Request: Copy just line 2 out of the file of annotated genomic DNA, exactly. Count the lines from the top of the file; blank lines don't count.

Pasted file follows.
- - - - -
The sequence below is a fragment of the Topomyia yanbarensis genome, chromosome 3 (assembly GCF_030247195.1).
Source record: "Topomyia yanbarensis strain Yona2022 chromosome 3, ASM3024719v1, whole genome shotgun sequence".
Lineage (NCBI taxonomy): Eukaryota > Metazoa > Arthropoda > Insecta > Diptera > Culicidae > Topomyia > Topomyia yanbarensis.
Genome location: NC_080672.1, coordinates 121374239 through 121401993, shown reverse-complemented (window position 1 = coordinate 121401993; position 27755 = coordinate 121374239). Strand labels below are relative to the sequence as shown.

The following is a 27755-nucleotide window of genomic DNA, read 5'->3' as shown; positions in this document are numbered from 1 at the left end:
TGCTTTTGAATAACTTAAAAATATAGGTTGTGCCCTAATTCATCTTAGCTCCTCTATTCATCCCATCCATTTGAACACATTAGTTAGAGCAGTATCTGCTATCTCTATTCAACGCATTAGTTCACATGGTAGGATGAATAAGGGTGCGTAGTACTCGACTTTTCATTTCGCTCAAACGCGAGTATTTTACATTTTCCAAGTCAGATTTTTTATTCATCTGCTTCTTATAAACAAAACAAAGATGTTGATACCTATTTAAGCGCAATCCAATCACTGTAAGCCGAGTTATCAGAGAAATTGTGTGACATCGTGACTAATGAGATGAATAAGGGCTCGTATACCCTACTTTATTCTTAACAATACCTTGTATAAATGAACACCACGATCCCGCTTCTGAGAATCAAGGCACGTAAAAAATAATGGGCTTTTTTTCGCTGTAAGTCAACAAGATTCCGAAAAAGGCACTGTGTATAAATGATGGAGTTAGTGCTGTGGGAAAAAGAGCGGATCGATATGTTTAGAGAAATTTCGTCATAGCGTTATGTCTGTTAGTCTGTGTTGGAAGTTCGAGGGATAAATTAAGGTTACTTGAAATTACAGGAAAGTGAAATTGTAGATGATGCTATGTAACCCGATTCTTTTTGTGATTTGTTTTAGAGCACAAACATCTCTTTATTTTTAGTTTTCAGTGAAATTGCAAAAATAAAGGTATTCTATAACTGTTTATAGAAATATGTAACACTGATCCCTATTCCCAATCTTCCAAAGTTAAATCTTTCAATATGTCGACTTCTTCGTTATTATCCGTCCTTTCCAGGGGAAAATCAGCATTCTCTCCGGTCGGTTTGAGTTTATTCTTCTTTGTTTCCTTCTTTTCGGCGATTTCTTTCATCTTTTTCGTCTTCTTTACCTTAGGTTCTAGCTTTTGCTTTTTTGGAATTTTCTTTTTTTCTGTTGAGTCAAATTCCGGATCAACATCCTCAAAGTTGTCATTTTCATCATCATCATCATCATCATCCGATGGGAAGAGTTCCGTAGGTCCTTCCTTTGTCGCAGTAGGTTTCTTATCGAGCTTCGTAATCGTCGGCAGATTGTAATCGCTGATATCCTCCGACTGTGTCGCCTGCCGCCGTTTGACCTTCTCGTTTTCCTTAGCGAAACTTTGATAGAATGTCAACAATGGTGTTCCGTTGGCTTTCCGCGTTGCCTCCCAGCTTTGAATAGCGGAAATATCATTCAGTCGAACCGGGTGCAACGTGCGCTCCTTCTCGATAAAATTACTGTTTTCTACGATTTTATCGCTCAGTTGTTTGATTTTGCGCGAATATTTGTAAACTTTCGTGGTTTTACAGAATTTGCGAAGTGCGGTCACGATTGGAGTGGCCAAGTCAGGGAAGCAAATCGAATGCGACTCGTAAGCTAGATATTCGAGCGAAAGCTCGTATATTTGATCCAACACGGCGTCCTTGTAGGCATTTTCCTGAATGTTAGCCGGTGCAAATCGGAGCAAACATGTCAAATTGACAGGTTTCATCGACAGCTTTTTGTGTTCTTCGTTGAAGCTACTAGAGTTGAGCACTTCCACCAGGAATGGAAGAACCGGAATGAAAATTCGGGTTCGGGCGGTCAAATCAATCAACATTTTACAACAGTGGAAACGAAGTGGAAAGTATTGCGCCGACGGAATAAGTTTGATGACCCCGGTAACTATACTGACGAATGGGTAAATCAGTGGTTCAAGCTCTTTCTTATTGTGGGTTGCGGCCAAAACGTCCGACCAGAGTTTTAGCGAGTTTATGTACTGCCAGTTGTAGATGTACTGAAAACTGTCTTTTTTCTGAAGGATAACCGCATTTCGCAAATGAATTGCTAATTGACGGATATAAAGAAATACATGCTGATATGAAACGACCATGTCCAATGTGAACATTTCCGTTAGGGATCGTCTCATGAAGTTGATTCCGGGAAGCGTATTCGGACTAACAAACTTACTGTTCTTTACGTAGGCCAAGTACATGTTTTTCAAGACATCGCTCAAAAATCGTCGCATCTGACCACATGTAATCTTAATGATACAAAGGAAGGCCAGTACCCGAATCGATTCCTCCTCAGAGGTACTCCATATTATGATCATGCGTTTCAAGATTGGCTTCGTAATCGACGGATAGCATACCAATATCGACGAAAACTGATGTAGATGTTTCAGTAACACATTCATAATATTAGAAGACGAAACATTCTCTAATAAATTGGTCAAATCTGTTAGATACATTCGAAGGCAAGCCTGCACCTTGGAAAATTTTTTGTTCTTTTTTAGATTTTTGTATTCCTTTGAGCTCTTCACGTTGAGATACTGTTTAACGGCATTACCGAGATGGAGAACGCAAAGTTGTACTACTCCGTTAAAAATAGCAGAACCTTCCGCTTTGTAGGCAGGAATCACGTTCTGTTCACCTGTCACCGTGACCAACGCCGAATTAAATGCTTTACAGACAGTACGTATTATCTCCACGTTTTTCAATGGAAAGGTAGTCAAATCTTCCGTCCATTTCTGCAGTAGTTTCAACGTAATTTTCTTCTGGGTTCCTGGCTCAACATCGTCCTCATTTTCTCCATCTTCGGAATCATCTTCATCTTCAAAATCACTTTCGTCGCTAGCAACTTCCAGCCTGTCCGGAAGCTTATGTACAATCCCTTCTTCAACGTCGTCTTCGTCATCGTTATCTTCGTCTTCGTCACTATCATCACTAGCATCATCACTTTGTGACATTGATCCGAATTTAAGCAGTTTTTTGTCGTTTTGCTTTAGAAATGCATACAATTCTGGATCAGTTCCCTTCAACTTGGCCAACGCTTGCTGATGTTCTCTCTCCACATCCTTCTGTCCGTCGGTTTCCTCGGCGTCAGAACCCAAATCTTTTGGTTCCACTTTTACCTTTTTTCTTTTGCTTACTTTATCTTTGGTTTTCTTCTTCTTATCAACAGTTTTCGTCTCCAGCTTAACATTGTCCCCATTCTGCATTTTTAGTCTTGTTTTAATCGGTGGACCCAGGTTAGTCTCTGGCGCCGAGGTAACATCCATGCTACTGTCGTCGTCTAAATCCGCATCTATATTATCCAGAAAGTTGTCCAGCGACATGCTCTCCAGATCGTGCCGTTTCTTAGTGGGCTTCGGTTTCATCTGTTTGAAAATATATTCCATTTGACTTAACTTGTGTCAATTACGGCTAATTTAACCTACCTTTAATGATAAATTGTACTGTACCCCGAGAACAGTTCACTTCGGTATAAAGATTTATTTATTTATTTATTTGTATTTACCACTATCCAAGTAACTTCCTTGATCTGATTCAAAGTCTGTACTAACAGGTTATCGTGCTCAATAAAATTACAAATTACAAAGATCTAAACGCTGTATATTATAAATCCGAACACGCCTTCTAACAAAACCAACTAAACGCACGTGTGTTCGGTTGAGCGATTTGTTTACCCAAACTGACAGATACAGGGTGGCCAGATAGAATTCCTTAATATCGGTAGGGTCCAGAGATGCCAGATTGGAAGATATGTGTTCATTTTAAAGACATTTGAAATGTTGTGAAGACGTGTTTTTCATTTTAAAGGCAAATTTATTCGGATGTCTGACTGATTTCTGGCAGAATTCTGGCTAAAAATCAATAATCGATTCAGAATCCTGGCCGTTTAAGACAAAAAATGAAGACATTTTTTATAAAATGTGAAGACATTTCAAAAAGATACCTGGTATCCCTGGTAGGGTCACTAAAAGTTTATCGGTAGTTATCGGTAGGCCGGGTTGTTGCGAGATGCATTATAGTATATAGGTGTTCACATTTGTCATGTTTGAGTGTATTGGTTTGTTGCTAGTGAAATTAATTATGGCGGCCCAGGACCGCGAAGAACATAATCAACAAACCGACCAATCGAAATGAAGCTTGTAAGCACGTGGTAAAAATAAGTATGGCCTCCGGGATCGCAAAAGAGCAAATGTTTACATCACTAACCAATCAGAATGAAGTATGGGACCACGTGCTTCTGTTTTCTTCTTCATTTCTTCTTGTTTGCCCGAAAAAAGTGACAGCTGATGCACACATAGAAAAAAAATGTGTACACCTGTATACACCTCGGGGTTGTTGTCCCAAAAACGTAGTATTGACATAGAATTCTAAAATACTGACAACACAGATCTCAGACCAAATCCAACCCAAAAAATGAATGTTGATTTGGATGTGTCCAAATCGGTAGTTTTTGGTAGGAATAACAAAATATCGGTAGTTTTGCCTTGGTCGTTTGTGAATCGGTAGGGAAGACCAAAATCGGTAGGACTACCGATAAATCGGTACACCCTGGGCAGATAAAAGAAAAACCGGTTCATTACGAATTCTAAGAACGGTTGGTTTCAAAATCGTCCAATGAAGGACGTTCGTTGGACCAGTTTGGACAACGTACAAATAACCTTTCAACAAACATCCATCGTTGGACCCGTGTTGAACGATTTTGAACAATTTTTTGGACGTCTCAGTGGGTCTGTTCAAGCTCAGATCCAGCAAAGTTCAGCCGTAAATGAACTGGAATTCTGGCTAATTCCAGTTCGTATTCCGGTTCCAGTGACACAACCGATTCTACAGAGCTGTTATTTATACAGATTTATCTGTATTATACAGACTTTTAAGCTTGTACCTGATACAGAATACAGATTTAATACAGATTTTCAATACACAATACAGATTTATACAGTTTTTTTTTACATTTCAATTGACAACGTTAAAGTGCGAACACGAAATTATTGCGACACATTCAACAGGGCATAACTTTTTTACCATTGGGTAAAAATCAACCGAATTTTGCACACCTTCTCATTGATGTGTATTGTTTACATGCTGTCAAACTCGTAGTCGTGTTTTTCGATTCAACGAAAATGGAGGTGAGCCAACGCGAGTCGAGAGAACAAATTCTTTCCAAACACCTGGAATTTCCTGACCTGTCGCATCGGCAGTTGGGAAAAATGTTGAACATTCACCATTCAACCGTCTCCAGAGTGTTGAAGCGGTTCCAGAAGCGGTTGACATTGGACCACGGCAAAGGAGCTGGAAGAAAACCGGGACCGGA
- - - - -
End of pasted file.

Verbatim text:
Source record: "Topomyia yanbarensis strain Yona2022 chromosome 3, ASM3024719v1, whole genome shotgun sequence".